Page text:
the hypernormalisation of america

By | November 20, 2020

People didn’t need to believe Trump, they just needed him to confirm that their decision to believe in nothing was right. A conspiracy theory isn’t about believing something — it’s about believing that what is in front of you is not the truth, not the reality. So a conspiracy theory is a bamboo scaffolding flexible enough to frame anything you like, so long as it fits your core suspicion that the world is not as it seems. Trump’s embrace of the Birther lie — one that 3/4 of Republicans, and ⅓ of Americans believe is true — enabled him, and therefore them — to reject Obama’s presidency as a fraud. As Anne Applebaum put it:

That third of Americans went on to become Trump’s base. Over four years, they continued to applaud him, no matter what he did, not because they necessarily believed everything he said, but often because they didn’t believe anything at all. If everything is a scam, who cares if the president is a serial liar? If all American politicians are corrupt, then so what if the president is too? If everyone has always broken the rules, then why can’t he do that too?

This is not dissimilar to the analysis presented by Adam Curtis in “HyperNormalisation“, which merits watching a few times. The title is taken from that grim fairyland of the Soviet Union:

The Soviet Union became a society where everyone knew that what their leaders said was not real because they could see with their own eyes that the economy was falling apart. But everybody had to play along and pretend that it WAS real because no-one could imagine any alternative. One Soviet writer called it “hypernormalisation”. You were so much a part of the system that it was impossible to see beyond it. The fakeness was hypernormal.

But Curtis realised it applied to a lot more than a decaying communist empire. Hypernormalisation had evolved to embrace Putin’s Russia, where opposing sides in the battle were being funded and directed by the same hand, and even Trump’s America. Curtis’ genius is to chart this path and see the common thread: leaders who could sell any version of reality they wanted. The situation now is in some ways the natural conclusion of his analysis — the documentary appeared in 2016, before Trump’s victory. Here’s how Curtis effectively concluded his screed:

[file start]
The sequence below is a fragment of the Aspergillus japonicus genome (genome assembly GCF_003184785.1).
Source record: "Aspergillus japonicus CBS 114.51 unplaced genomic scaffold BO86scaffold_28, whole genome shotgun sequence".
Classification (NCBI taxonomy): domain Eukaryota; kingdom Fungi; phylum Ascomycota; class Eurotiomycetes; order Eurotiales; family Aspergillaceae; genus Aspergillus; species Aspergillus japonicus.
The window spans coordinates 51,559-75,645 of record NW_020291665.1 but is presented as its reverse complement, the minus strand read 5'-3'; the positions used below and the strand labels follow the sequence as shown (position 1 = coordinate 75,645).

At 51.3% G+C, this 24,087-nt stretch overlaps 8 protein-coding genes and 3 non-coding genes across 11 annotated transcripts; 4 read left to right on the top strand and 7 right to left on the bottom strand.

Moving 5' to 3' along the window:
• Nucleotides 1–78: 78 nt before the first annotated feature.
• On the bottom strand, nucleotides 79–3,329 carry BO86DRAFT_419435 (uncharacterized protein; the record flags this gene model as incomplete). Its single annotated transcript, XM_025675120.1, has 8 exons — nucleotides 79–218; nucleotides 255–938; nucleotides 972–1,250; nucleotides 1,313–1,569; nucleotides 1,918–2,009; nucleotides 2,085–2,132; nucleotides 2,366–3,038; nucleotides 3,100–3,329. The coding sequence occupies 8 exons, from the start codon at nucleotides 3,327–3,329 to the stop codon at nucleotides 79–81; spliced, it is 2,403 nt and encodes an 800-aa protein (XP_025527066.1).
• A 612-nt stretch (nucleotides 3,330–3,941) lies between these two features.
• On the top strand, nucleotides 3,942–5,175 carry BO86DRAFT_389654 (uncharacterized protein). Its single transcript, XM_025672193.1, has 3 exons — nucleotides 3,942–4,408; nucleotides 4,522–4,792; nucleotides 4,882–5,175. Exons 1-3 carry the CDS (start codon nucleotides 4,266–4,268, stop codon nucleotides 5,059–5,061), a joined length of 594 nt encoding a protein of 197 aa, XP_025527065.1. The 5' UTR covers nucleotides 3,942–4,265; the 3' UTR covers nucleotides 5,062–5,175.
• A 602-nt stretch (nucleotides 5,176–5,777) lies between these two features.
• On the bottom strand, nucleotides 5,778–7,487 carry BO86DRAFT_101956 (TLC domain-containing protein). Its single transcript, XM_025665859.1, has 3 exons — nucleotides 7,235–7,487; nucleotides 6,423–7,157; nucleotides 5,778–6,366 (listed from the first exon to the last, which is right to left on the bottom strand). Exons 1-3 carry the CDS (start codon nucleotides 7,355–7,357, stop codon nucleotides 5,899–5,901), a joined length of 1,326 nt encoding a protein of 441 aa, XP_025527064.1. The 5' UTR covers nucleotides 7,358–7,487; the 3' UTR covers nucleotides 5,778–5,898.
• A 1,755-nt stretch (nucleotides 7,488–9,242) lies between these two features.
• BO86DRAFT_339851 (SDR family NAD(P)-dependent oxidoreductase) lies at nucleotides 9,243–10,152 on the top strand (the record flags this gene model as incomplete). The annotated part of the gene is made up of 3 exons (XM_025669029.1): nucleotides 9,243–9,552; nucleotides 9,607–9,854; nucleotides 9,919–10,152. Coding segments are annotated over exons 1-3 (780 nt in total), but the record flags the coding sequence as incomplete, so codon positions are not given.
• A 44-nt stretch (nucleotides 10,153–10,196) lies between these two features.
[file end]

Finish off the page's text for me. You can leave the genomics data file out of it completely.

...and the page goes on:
But underneath the liberal disdain, both Donald Trump in America, and Vladislav Surkov in Russia, had realised the same thing – that the version of reality that politics presented was no longer believable, that the stories politicians told their people about the world had stopped making sense. And in the face of that, you could play with reality, constantly shifting and changing, and in the process, further undermine and weaken the old forms of power.

We have been constantly frustrated by Trump’s asserting lies as truth, by his accusing the other of crimes he has (instead) committed himself. This is a playbook as old as authoritarianism itself, but in the Information Age, we had hoped would be one that would be harder and harder to use. But a surplus of information is the same as a deficit; it is as hard to find needle in a haystack as it is in an empty field. Trump’s instinctive genius has been to pull out the rug of legitimacy from the presidency, and by exposing the holder of it as a fraud, cheapen it enough to turn the votes that fill it into junk as well. As Anne Applebaum says, he was throwing shade on fertile ground. The institutions had already ceased to matter for many Americans.

So Trump played with reality, and will continue to do so, because that is the hallmark of demagogues; charismatic leaders wrap themselves in the trappings of office, but those trappings, and those offices, are largely fictional affairs. More important for him, and all instinctive autocrats, is to ridicule all institutions — including those outside government, like the media — so there is no credible alternative. Part of the trick is to create momentum — or the illusion of it — by always shifting gear, always throwing sand in the eyes of opponents, to turn politicians, civil servants, generals into lickspittles, and — his own twist on it — to turn it into a reality show, where we’re always ‘waiting to see what will happen’. There is no finale, only more addictive dramatic tension.